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The calving and drift of iceberg B-9 in the Ross Sea, Antarctica

Published online by Cambridge University Press:  14 May 2004

Harry (J.R.) Keys
Science and Research Division, Department of Conservation, P.O. Box 10–420, Wellington, New Zealand Dept of Conservation, Private Bag, Turangi, New Zealand
S.S. Jacobs
Lamont-Doherty Geological Observatory, Columbia University, Palisades, NY 10964, USA
Don Barnett
Navy/NOAA Joint Ice Center, 4301 Suitland Road, Washington, DC 20395–5180, USA


Major rifts is the Ross Ice Shelf controlled the October 1987 calving of the 154 × 35 km “B-9” iceberg, one of the longest on record. The 2000 km, 22 month drift of this iceberg and the quite different tracks of smaller bergs that calved with it have extended our understanding of the ocean circulation in the Ross Sea. B-9 initially moved north-west for seven months until deflected southward by a subsurface current which caused it to collide with the ice shelf in August 1988. It then completed a 100 km-radius gyre on the east-central shelf before resuming its north-westerly drift. Based upon weekly locations, derived from NOAA-10 and DMSP satellite and more frequent ARGOS data buoy positions, B-9 moved at an average speed of 2.4 km day−1 over the continental shelf. It was not grounded there at any time, but cast a large shadow of open water or reduced ice thickness during the austral winters. B-9 was captured by the continental slope current in May 1989, and attained a maximum velocity of 13 km day−1 before breaking into three pieces north of Cape Adare in early August 1989.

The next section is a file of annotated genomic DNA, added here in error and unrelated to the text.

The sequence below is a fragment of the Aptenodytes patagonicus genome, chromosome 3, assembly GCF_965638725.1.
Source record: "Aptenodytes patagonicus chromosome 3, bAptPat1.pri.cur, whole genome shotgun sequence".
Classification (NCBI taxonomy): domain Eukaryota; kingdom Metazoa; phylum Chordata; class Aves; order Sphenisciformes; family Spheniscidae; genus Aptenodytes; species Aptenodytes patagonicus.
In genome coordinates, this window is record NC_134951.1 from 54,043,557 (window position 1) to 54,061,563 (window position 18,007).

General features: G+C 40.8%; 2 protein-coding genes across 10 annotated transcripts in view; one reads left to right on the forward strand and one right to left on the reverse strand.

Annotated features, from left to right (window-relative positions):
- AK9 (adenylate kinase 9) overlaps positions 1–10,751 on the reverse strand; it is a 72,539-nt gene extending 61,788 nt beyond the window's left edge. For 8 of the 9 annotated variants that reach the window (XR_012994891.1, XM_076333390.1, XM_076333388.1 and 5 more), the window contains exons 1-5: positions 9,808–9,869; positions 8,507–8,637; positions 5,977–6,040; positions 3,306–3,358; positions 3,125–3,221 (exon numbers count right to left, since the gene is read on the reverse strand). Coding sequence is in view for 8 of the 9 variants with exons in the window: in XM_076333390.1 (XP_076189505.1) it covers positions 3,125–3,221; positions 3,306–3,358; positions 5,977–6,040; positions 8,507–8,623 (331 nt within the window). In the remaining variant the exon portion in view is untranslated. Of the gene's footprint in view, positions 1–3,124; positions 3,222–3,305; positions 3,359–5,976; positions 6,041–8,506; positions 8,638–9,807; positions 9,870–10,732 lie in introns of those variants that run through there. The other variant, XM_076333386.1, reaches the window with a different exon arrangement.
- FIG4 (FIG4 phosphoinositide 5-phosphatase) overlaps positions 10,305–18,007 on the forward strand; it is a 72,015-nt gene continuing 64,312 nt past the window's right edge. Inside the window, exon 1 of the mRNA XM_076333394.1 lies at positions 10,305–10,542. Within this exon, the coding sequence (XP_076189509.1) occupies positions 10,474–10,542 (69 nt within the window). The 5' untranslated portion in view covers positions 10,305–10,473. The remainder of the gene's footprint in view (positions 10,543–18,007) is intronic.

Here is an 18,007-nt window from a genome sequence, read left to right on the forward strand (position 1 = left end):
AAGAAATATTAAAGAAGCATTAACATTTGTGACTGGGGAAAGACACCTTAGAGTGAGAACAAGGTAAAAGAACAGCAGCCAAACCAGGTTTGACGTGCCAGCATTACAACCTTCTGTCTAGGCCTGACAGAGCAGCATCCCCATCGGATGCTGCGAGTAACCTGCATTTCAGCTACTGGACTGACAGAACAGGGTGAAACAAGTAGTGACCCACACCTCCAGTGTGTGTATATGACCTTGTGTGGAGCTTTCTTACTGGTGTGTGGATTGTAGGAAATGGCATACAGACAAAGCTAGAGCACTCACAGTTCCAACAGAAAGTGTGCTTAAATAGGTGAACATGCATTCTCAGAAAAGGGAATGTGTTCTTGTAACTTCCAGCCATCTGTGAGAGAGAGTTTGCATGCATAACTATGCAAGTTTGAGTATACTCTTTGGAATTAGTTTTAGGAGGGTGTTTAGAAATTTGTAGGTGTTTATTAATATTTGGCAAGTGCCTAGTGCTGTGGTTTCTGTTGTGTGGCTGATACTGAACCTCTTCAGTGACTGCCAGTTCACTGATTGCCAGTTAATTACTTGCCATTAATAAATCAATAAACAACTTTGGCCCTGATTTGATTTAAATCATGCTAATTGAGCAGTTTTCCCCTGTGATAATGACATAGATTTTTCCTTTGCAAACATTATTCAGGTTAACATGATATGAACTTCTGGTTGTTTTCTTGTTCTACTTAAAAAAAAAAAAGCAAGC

Papers—Earth Science and Glaciology
© Antarctic Science Ltd 1990

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